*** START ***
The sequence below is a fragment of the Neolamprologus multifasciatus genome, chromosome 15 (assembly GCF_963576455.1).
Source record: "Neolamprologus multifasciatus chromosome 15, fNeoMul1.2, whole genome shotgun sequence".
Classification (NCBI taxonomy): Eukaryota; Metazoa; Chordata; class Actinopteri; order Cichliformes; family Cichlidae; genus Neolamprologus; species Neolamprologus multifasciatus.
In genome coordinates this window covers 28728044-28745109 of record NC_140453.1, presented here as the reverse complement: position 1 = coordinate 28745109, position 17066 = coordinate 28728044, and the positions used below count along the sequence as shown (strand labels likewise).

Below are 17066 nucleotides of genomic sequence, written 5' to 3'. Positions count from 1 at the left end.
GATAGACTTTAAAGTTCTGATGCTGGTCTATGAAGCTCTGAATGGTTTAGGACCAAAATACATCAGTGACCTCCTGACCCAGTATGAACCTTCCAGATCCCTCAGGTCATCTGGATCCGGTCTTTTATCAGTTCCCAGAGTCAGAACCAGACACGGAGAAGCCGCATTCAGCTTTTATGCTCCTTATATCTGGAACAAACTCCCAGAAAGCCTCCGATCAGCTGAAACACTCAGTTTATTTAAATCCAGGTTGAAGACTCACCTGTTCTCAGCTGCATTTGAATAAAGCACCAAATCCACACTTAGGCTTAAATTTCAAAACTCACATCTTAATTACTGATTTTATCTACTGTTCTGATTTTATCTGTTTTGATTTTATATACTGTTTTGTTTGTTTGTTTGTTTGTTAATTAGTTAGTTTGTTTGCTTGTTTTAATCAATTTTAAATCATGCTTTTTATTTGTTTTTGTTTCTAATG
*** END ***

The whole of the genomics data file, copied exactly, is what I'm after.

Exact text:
The sequence below is a fragment of the Neolamprologus multifasciatus genome, chromosome 15 (assembly GCF_963576455.1).
Source record: "Neolamprologus multifasciatus chromosome 15, fNeoMul1.2, whole genome shotgun sequence".
Classification (NCBI taxonomy): Eukaryota; Metazoa; Chordata; class Actinopteri; order Cichliformes; family Cichlidae; genus Neolamprologus; species Neolamprologus multifasciatus.
In genome coordinates this window covers 28728044-28745109 of record NC_140453.1, presented here as the reverse complement: position 1 = coordinate 28745109, position 17066 = coordinate 28728044, and the positions used below count along the sequence as shown (strand labels likewise).

Below are 17066 nucleotides of genomic sequence, written 5' to 3'. Positions count from 1 at the left end.
GATAGACTTTAAAGTTCTGATGCTGGTCTATGAAGCTCTGAATGGTTTAGGACCAAAATACATCAGTGACCTCCTGACCCAGTATGAACCTTCCAGATCCCTCAGGTCATCTGGATCCGGTCTTTTATCAGTTCCCAGAGTCAGAACCAGACACGGAGAAGCCGCATTCAGCTTTTATGCTCCTTATATCTGGAACAAACTCCCAGAAAGCCTCCGATCAGCTGAAACACTCAGTTTATTTAAATCCAGGTTGAAGACTCACCTGTTCTCAGCTGCATTTGAATAAAGCACCAAATCCACACTTAGGCTTAAATTTCAAAACTCACATCTTAATTACTGATTTTATCTACTGTTCTGATTTTATCTGTTTTGATTTTATATACTGTTTTGTTTGTTTGTTTGTTTGTTAATTAGTTAGTTTGTTTGCTTGTTTTAATCAATTTTAAATCATGCTTTTTATTTGTTTTTGTTTCTAATG